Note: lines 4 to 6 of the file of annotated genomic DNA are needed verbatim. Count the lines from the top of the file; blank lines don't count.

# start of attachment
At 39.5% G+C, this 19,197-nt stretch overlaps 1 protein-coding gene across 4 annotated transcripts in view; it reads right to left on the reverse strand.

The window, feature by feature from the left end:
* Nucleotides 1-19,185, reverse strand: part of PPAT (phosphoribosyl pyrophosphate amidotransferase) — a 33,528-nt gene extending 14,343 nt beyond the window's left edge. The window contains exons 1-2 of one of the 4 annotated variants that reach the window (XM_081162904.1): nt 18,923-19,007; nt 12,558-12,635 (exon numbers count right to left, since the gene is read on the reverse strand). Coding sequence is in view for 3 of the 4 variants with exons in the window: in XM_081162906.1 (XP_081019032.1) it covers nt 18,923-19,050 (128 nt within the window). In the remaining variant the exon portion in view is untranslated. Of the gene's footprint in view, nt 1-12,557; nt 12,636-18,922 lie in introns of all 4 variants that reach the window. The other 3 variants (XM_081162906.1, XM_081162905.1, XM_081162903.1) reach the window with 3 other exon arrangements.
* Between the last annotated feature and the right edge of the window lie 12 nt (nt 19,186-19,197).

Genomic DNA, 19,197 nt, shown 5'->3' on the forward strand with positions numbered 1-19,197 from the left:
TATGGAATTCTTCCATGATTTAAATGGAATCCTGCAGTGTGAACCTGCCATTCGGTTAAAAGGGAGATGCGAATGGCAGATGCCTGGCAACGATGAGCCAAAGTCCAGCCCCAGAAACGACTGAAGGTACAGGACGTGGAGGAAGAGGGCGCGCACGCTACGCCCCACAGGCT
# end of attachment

* Between the last annotated feature and the right edge of the window lie 12 nt (nt 19,186-19,197).

Genomic DNA, 19,197 nt, shown 5'->3' on the forward strand with positions numbered 1-19,197 from the left:
TATGGAATTCTTCCATGATTTAAATGGAATCCTGCAGTGTGAACCTGCCATTCGGTTAAAAGGGAGATGCGAATGGCAGATGCCTGGCAACGATGAGCCAAAGTCCAGCCCCAGAAACGACTGAAGGTACAGGACGTGGAGGAAGAGGGCGCGCACGCTACGCCCCACAGGCT